Family who caused ‘constant’ noise for neighbour must pay £100k
Family who replaced carpets in £2.6m Kensington flat with wooden floors causing ‘constant’ noise for downstairs neighbour as children ran around must pay her £100,000 after losing appeal
- Sarah and Ahmed El Kerrami were sued by banker neighbour Sarvenaz Fouladi
- Complainant said dish washing and children playing made ‘intolerable’ noise
- Couple appealed after being told to fork out more than £100,000 in damages
- But a High Court judge has now upheld the original decision and they must pay
Sarvenaz Fouladi (pictured outside court) has had her victory upheld at the appeal stage after complaining about noise from her neighbours
A couple ordered to pay a neighbour over £100,000 damages due to the noise of their young family on wooden floors must hand over the money after losing an appeal.
Sarah and Ahmed El Kerrami were sued by their banker neighbour, Sarvenaz Fouladi, 39, over what she called the ‘intolerable’ noise of the family-of-five.
She said the sound of everyday activity above her £2.6m apartment – from children playing to dishes being washed – was keeping her up at night.
The ‘constant’ ordeal only began after the installation of a new uncarpeted wooden floor in the El Kerramis’ upstairs flat in 2010, she said.
Judge Nicholas Parfitt awarded her £107,397.37 damages and ordered work be done to solve the noise problem at county court in May.
The couple appealed, but after a four-day High Court hearing – which ran up tens of thousands of pounds more in legal costs – saw the bill upheld.
High Court judge, Mr Justice Morgan, said the problem was that the new floor did not prevent transmission of noise between the luxury flats.
The old floor had been taken up and replaced with a new one ‘which did not provide good insulation against sound transmission’, he said.
At Central London County Court, Miss Fouladi claimed that there had been no noise at all before work was done in 2010 prior to the El Kerramis moving in.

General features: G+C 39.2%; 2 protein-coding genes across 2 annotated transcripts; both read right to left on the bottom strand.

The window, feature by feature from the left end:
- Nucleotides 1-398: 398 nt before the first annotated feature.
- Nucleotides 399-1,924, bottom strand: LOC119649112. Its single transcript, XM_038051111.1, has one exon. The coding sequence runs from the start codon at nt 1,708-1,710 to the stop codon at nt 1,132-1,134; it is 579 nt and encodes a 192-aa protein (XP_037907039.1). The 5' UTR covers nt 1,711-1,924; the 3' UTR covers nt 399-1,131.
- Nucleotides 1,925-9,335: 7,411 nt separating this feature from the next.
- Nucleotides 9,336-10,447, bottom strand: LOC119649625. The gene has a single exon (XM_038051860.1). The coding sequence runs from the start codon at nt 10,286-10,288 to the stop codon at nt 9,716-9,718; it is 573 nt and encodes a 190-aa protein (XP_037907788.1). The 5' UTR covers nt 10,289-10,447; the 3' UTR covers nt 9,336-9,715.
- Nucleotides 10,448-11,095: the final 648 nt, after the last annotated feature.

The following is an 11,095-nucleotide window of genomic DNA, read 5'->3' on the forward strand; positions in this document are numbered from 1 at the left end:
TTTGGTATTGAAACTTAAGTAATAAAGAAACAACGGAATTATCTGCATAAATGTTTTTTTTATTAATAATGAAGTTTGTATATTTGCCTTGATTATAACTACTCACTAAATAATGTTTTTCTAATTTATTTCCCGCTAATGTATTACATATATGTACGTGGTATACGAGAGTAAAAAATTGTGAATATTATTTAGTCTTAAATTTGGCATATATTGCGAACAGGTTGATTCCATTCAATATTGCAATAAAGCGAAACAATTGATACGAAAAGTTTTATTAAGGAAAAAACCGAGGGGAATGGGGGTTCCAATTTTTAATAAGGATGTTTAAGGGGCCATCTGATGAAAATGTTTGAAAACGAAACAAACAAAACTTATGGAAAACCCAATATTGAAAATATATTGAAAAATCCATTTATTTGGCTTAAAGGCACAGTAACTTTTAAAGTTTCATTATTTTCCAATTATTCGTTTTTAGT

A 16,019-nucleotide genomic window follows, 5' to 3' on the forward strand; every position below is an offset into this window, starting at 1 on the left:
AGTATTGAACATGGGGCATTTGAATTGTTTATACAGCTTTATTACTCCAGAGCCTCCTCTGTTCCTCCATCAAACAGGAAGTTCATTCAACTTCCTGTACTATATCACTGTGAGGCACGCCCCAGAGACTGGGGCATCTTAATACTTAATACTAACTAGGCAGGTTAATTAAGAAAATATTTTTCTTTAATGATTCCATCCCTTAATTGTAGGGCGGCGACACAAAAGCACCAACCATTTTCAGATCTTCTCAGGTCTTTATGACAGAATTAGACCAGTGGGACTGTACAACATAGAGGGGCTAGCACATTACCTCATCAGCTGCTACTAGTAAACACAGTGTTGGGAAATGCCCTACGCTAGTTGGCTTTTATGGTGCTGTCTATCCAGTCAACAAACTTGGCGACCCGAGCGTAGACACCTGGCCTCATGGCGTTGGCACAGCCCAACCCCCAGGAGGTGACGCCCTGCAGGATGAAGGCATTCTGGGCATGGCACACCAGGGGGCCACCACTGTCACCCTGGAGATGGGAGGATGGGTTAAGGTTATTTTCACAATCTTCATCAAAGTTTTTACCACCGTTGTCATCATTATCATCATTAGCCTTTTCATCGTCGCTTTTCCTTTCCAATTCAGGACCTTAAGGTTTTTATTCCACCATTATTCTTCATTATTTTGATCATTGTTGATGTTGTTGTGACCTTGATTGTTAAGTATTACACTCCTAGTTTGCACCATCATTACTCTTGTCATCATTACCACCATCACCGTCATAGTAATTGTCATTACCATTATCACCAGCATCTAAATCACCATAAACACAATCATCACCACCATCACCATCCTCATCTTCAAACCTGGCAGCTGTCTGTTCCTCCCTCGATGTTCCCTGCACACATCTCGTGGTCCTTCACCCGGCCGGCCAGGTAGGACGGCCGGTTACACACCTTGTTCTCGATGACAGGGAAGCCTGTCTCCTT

Sarah and Ahmed El Kerrami (both pictured, outside court) had hoped to overturn the decision at the appeal stage – but it was upheld
Since then, she and her mum, Fereshent Salamat, had been bombarded with noise from a boiler, fridge, taps and a fireplace above, she said.
The El Kerrami family used the flat ‘like a playground, kids running and dropping things for seven hours non-stop’, she told the judge.
Awarding her damages, Judge Parfitt said it was the noise of simple ‘day-to-day living’ which had caused the problems in the mansion block.
Although he said Miss Fouladi and her mum’s evidence was exaggerated, the judge said noise was ‘…sufficiently loud to be invasive and disturbing…’
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The El Kerramis and the family company which owns their flat should have had carpets on the wooden floors in living areas, he said.
And, when the floor was replaced before they moved in, nothing had been done to limit noise transmission between the flats.
Appealing, the El Kerramis argued that, having found Miss Fouladi’s evidence exaggerated, Judge Parfitt was wrong to find in her favour.
But appeal judge, Mr Justice Morgan, said there had been plenty of evidence on which the judge could find there was ‘noise nuisance’.
The neighbours live in this plush property in Kensington, West London, where they began to feud about noise
Council officers had attended the flats, in St Mary Abbots Court, off High Street Kensington, and heard noise for themselves.
Dismissing the appeal, he said: ‘The judge was not impressed by the evidence given by Miss Fouladi and her mother, but he rightly directed himself that he did not have to reject everything that was said on their behalf.
‘Equally, although the behaviour of [the El Kerramis] was open to specific criticisms, the judge used very moderate language in that respect and was not prepared to hold that they had done very much which went beyond using the flat for ordinary purposes.
‘The problem, as found by the judge, was that the floor laid as part of the 2010 works was not a suitable floor to prevent the transmission of noise and was worse than the floor which was there before the works.’
He upheld the £107,397.37 damages order, which will increase at a rate of £40-a-day until remedial work is done.
At the county court, Miss Fouladi had a breach of contract claim against the freeholder of the block, St Mary Abbots Court Limited, rejected by the judge.
She appealed against that ruling, but had her case dismissed by Mr Justice Morgan.
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